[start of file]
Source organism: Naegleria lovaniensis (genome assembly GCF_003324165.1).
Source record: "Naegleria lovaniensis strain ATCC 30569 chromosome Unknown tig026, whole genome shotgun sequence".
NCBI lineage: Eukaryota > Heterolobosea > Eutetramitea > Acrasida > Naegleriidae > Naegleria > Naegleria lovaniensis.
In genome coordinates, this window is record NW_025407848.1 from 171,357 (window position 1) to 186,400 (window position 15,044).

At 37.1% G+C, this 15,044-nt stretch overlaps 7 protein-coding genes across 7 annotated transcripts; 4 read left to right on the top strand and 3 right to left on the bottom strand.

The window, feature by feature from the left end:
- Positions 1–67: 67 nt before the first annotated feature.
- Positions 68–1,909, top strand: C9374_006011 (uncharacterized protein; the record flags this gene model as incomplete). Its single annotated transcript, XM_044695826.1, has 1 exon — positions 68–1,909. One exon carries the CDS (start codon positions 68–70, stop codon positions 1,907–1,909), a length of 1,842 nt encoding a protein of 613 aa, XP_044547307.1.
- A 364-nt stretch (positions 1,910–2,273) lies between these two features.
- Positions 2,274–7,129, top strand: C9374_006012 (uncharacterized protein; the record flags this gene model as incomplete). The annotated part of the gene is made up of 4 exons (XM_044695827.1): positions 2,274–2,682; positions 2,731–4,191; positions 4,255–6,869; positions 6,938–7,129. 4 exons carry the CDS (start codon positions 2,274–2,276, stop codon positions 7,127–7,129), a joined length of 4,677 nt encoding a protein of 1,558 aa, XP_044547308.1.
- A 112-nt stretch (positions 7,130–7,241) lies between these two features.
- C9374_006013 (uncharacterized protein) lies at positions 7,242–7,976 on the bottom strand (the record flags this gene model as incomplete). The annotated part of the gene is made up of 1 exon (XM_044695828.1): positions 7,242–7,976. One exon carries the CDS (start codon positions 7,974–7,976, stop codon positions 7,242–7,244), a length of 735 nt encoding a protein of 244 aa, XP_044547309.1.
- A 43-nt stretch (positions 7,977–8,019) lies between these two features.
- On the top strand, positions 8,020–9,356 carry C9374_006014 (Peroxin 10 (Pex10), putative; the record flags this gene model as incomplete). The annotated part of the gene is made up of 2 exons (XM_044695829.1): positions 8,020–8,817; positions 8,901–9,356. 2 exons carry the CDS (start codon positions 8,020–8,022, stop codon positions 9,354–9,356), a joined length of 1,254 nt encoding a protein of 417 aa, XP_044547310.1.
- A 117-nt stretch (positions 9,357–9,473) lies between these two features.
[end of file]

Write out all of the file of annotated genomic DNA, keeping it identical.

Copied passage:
Source organism: Naegleria lovaniensis (genome assembly GCF_003324165.1).
Source record: "Naegleria lovaniensis strain ATCC 30569 chromosome Unknown tig026, whole genome shotgun sequence".
NCBI lineage: Eukaryota > Heterolobosea > Eutetramitea > Acrasida > Naegleriidae > Naegleria > Naegleria lovaniensis.
In genome coordinates, this window is record NW_025407848.1 from 171,357 (window position 1) to 186,400 (window position 15,044).

At 37.1% G+C, this 15,044-nt stretch overlaps 7 protein-coding genes across 7 annotated transcripts; 4 read left to right on the top strand and 3 right to left on the bottom strand.

The window, feature by feature from the left end:
- Positions 1–67: 67 nt before the first annotated feature.
- Positions 68–1,909, top strand: C9374_006011 (uncharacterized protein; the record flags this gene model as incomplete). Its single annotated transcript, XM_044695826.1, has 1 exon — positions 68–1,909. One exon carries the CDS (start codon positions 68–70, stop codon positions 1,907–1,909), a length of 1,842 nt encoding a protein of 613 aa, XP_044547307.1.
- A 364-nt stretch (positions 1,910–2,273) lies between these two features.
- Positions 2,274–7,129, top strand: C9374_006012 (uncharacterized protein; the record flags this gene model as incomplete). The annotated part of the gene is made up of 4 exons (XM_044695827.1): positions 2,274–2,682; positions 2,731–4,191; positions 4,255–6,869; positions 6,938–7,129. 4 exons carry the CDS (start codon positions 2,274–2,276, stop codon positions 7,127–7,129), a joined length of 4,677 nt encoding a protein of 1,558 aa, XP_044547308.1.
- A 112-nt stretch (positions 7,130–7,241) lies between these two features.
- C9374_006013 (uncharacterized protein) lies at positions 7,242–7,976 on the bottom strand (the record flags this gene model as incomplete). The annotated part of the gene is made up of 1 exon (XM_044695828.1): positions 7,242–7,976. One exon carries the CDS (start codon positions 7,974–7,976, stop codon positions 7,242–7,244), a length of 735 nt encoding a protein of 244 aa, XP_044547309.1.
- A 43-nt stretch (positions 7,977–8,019) lies between these two features.
- On the top strand, positions 8,020–9,356 carry C9374_006014 (Peroxin 10 (Pex10), putative; the record flags this gene model as incomplete). The annotated part of the gene is made up of 2 exons (XM_044695829.1): positions 8,020–8,817; positions 8,901–9,356. 2 exons carry the CDS (start codon positions 8,020–8,022, stop codon positions 9,354–9,356), a joined length of 1,254 nt encoding a protein of 417 aa, XP_044547310.1.
- A 117-nt stretch (positions 9,357–9,473) lies between these two features.